My colleague Morgan Ames’s wonderful book and body of research explores certain technology products as charisma machines. While difficult to pinpoint (she does a much better job than I), these types of products usually promise some major transformation through implementation of the technology.

Much of this lies at the hands of the charismatic leaders that push or lead design on the products themselves. Think of Elizabeth Holmes hawking Edison devices with Theranos, or Adam Neumann selling glorified real-estate at WeWork. They share a pattern of promise that confirms an ideology, often with biases and a narrow outlook on the world or its cultural nuances. Elon Musk for example, sells charisma machines and builds a cult of ideologically aligned followers only rivaled by Steve Jobs.

Charisma usually comes at a cost, and many of these pioneers mentioned employed questionable values to achieve their vision. They sometimes bring big innovations, like sending the first humans into space on a commercial rocket. But the cost is human, in the people treated poorly or exploited along the way (or killed, in Holmes’s case).

Virtual reality is the ultimate charisma machine. Both in the way leaders have promoted its salvation but also in the way the technology itself works. VR is an exploitation of the human perceptual system. To create convincing VR, we need to first understand the brain that it deceives.


All Reality is Virtual

Jim Blascovich, my social psychology professor at UCSB that ran ReCVEB, used to always joke that “all reality is virtual.” What he meant was that our brains create a construction of reality based on our experiences and best information at the time. We don’t see things as they are, instead we do a complex series of pattern recognition where our brain fills in the gaps. Think about optical illusions, which are exploits of the visual perceptual system. Vice covered some of these as explained by Facebook’s Chief Scientist Michael Abrash. Abrash, a programmer by trade, not a brain scientist, borrows decades of psychology and cognition research to point to why it matters for VR. It matters because VR is a glorified perceptual illusion.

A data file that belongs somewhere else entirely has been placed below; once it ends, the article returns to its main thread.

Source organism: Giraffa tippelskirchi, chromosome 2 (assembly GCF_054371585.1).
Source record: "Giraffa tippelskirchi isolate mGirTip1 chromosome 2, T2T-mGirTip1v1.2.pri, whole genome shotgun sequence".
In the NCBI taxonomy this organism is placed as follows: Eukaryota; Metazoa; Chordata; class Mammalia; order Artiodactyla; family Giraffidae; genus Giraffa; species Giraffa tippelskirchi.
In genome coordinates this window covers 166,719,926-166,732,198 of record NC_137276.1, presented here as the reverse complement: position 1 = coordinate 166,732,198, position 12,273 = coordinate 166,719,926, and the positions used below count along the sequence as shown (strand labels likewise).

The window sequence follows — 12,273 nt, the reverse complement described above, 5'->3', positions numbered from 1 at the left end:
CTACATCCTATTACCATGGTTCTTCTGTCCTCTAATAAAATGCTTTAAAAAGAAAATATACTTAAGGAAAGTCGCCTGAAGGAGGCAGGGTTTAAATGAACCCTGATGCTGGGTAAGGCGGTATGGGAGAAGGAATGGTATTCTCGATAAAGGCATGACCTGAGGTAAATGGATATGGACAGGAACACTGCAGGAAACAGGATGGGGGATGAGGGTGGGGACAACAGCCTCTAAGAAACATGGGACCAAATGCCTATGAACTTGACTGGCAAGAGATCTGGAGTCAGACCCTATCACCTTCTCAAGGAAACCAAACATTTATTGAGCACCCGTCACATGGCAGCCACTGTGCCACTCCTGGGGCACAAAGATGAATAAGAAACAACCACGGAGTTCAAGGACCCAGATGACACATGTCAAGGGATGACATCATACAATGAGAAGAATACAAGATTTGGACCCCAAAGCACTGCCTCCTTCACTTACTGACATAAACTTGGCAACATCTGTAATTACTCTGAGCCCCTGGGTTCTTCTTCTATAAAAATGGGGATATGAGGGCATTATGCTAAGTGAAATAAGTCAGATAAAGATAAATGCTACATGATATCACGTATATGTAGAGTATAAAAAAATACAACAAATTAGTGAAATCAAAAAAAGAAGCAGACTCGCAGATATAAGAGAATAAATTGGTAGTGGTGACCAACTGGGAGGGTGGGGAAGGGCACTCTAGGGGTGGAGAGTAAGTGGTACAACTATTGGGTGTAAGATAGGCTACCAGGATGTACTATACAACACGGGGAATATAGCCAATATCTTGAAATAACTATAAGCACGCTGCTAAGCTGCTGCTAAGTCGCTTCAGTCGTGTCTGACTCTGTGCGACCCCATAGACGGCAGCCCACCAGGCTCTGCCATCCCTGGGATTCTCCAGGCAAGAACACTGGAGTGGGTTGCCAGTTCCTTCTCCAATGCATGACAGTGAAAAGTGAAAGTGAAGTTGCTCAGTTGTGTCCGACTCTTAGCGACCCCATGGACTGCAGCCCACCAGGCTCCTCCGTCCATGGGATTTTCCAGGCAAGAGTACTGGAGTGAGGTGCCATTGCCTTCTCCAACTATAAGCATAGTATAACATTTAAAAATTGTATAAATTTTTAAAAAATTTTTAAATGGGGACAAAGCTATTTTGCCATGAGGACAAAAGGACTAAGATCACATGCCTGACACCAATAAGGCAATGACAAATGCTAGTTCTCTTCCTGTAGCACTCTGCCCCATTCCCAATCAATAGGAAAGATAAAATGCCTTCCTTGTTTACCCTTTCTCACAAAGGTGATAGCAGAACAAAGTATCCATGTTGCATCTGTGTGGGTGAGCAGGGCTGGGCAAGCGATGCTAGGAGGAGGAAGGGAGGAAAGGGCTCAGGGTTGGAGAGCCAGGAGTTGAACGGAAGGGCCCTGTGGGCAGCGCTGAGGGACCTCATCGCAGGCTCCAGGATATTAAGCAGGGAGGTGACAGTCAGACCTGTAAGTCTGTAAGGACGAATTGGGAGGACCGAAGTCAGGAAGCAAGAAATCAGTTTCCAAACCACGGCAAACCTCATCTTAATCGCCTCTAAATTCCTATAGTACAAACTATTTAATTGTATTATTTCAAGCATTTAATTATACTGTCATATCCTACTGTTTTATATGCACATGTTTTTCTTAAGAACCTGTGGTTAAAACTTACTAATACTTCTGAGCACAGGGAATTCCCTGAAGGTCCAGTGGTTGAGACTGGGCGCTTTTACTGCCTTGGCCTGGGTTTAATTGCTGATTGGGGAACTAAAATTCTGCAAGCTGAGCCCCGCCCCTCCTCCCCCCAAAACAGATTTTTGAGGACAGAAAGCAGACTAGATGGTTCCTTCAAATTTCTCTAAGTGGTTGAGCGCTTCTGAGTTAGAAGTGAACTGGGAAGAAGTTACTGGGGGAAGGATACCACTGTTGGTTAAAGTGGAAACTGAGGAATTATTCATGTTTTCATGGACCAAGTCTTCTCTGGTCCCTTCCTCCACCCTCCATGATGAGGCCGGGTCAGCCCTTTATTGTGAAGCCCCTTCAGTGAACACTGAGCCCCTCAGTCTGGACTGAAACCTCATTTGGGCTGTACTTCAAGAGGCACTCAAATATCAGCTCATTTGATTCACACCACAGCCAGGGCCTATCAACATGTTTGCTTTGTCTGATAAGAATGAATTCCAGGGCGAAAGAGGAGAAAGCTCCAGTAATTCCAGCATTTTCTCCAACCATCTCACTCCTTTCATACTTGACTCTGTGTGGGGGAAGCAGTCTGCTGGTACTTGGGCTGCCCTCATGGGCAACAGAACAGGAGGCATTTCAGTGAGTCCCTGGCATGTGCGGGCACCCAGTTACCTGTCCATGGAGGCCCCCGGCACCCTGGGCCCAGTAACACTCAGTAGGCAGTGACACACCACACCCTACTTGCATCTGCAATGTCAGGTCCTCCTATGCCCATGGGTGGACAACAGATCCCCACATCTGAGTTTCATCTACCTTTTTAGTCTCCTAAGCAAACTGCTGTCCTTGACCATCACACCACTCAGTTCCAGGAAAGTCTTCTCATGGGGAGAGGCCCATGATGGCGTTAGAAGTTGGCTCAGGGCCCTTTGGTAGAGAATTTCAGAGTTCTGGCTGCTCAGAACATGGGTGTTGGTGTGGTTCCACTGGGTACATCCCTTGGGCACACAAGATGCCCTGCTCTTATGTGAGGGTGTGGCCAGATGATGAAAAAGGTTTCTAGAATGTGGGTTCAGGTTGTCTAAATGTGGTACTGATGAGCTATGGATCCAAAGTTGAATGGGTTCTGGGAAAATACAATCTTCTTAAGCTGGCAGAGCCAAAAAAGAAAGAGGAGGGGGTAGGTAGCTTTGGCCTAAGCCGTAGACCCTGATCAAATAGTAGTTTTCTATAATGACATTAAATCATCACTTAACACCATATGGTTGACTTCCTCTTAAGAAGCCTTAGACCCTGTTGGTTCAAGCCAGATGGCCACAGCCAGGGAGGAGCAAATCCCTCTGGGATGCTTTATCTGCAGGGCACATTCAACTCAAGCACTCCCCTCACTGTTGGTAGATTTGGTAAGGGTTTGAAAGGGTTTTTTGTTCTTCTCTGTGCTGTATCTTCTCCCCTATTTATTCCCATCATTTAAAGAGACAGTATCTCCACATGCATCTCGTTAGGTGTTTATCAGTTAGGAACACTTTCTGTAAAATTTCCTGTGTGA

Most VR hardware systems of the last couple decades work by tracking how a user moves their head, and then rendering an updated image quickly to a display. These displays are usually plastered to your face, awarding it glorious terms like FaceToaster or CyberGoggles or FaceComputer. Popular Science even covered the widely shared side effect of Oculus Face. Nobody looks better while wearing one of these. Especially not me, which is unfortunate given that if you Google Image search my name this comes up:

Rex Sanders | The Dish

Cool.

Another way to describe VR is not as a system of hardware but as a feeling. Psychologists and cognitive scientists call this “presence,” a confusing term to kind of describe how real something feels. There are categories too, like “environmental presence” and “self presence” and “social presence” all to describe the accuracy of a digital illusion.

But feelings are a tricky way to describe technology. This argument says that anytime I feel like I’m somewhere else, it counts as virtual reality. This is problematic given how frequently the word immersive is used to describe literally anything now. The act of dreaming you might also count here as the ultimate VR. At night, your mind becomes an imagery factory, churning out nightmares and fantasies as a closed loop.

It’s too frustrating to say that everything is VR because that also means that nothing is VR. We can’t just throw our hands up at philosophers and cognitive scientists. Especially when there are products that need to market and sell.

Let’s compromise and say that:

VR is the replacement of enough perceptual stimulus with digital ones to feel convincingly real

This lets us count Nintendo Virtual Boy, any Oculus product, as well as a whole range of other digital devices as VR.

After barely finishing my bachelor’s, I’d go on for the next six years to study VR and watch it transform from academic to consumer technology (again).